The Board of Directors consists of all individuals appointed by the Board of Directors to be directors of the corporation in accordance with section VII of these bylaws. All directors must be donors of the corporation. The Board of Directors shall consist of at least five people and no more than ten people, except in the event of Board member attrition between terms.
Should the Board consist of less than five people, it may still act and operate in accordance with these bylaws, but should endeavor to fill vacancies.
A quorum of the Board of Directors consists of a majority of the directors in Office. Unless otherwise stated in these bylaws, the Board of Directors shall act in accordance with Simple Majority unless otherwise stated. Each director present has one vote, except that the Presiding Officer of the corporation may vote only where the vote of the other directors present has resulted in a tie.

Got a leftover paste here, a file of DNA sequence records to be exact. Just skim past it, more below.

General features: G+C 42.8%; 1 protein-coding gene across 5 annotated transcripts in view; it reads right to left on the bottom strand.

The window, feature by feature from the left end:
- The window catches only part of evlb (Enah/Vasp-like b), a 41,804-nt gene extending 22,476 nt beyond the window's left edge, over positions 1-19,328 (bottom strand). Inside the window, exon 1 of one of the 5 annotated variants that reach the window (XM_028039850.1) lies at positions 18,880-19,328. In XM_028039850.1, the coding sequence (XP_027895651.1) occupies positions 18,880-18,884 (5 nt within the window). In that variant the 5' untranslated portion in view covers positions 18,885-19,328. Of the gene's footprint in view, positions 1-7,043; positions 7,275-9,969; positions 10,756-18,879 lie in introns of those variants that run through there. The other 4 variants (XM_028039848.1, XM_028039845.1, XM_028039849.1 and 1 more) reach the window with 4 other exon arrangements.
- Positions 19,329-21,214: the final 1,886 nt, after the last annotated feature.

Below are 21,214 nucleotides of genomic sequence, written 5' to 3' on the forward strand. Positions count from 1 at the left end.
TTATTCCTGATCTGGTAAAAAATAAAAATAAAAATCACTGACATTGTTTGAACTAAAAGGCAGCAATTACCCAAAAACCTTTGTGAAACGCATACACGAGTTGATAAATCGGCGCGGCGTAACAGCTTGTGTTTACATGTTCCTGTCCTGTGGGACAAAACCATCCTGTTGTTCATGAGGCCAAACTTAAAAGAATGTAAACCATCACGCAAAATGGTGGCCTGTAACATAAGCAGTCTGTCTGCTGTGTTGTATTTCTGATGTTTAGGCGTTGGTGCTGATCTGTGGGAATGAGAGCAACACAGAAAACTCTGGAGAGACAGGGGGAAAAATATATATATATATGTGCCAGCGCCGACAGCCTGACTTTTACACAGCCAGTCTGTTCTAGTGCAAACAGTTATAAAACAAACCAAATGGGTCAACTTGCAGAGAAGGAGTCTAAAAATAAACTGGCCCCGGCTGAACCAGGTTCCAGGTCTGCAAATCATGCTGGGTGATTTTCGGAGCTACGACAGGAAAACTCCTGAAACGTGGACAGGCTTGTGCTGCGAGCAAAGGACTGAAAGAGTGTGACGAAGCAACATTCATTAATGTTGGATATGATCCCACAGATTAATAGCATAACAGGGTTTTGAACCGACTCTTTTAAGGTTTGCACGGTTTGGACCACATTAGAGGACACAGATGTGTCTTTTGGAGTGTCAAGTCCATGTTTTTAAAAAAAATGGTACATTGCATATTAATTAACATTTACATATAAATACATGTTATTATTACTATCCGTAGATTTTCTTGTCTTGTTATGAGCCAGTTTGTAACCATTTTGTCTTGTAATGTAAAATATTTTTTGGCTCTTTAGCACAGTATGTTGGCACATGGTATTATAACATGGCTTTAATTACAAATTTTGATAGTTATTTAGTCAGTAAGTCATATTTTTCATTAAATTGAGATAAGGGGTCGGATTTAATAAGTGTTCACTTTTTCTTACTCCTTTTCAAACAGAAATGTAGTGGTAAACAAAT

The Board of Directors shall meet no less often than every two months.
A director may be removed from the Board of Directors by a two-thirds vote of all directors in office. Written notice of intent to remove a director must be given by the Board of Directors to the director involved at least 30 days prior to any such vote. The criteria for, and additional procedures governing, removal of a director shall be established by the Board of Directors.
A director may resign from the Board of Directors at any time by giving written notice of such resignation to the corporation.